## Wednesday 24 July 2013

### Science: Parachutes!

So I am was looking at ways to study aerodynamics and thought this would be a fun way to start it all off.  Of course we have made parachutes for toys before but what would make the best parachute and why?  And why do parachutes work the way they do?  Well questions like this is what turns it into a science experiment and writing it down involves makes you a mini scientist!

Parachutes seemed to naturally follow on from our recent project: The Gravity Test.  We learnt from this science project a famous story about scientist called Galileo Galilei who is said to have tried dropping two objects from the Leaning Tower of Pisa to find the answer. Surprisingly the two objects hit the ground at almost the same time, a bit like in our gravity test. Gravity works this way on all objects unless wind resistance gets in the way.  So if one of those balls had been attached to a parachute, it would have slowed the ball down.

When someone skydives a person is flown to a very high altitude - this means very, very high up in the sky - The standard sport skydiving altitude is 12,500 feet (which is nearly 2.5 miles) AGL (Above Ground Level).  It is at this point that they jump out and fly though the air before releasing their parachute which helps them to fall safely to the ground by slowing them down.

How does the parachute do this?

As the skydiver is falling, the force of gravity is pulling them towards the earth. The force of gravity can make an object fall very fast! The parachute slows the skydiver down because it causes air resistance, or drag. The air pushes the parachute back up, and creates a force opposite to the force of gravity, slowing the skydiver down. As the skydiver falls slowly to the earth, these "push and pull" forces are nearly in balance. The drag force from the parachute is slightly less than the force of gravity, so the skydiver floats slowly to the ground.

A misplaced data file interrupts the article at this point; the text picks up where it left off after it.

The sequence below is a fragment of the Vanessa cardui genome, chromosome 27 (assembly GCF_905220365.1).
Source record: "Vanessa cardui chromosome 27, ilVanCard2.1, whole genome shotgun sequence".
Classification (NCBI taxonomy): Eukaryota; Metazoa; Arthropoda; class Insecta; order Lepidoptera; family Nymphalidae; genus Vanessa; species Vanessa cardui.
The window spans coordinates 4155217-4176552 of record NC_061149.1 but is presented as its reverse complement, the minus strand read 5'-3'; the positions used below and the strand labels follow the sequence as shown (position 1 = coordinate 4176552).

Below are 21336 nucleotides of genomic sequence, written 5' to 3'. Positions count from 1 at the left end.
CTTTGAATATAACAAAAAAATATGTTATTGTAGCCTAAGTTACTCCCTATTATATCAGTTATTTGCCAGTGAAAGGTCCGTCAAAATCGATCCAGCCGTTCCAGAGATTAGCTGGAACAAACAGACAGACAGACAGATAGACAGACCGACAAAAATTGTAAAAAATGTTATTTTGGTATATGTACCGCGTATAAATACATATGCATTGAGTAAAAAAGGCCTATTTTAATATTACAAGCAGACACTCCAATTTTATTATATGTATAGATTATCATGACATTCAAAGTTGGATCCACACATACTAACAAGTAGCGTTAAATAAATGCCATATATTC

But what design is best for a parachute?  What is the best material to use?  How big should it be?  Is one shape better than another?  Does size make a difference?

We wanted to find out but to be sure we did a fair test - A fair test is when you change only one factor (variable) and keep all other conditions the sameWe decided to do two tests for this one and here is how we done it...

TEST ONE: What material is best for a parachute?

What you will need:
• A 18cm square of wool
• A 18cm square of cotton
• A 18cm square of plastic
• A 18cm square of paper
• A hole punch
• scissors
• string or wool
• army men figurines or anything that can be used as a weight that weighs the same as each other to keep the load for each parachute the same.
• A ruler, we used a metre rule.
• A camera (optional but a video makes it super fun sometimes)
So first we made sure each piece of material measured 18cm x 18cm and then we made sure all the string was the same length, 30cm long we decided for this experiment...

Then, apart from the woolly material that already had holes, we punched a hole in each corner of our material like this...

We used the same sort of army man figurine (from My 5 year old, Honi's set that was from 'Father Christmas' that he got from the real Andy's bedroom - got to love children and their imagination) attaching it to the other end of the four strings attached to the material like this...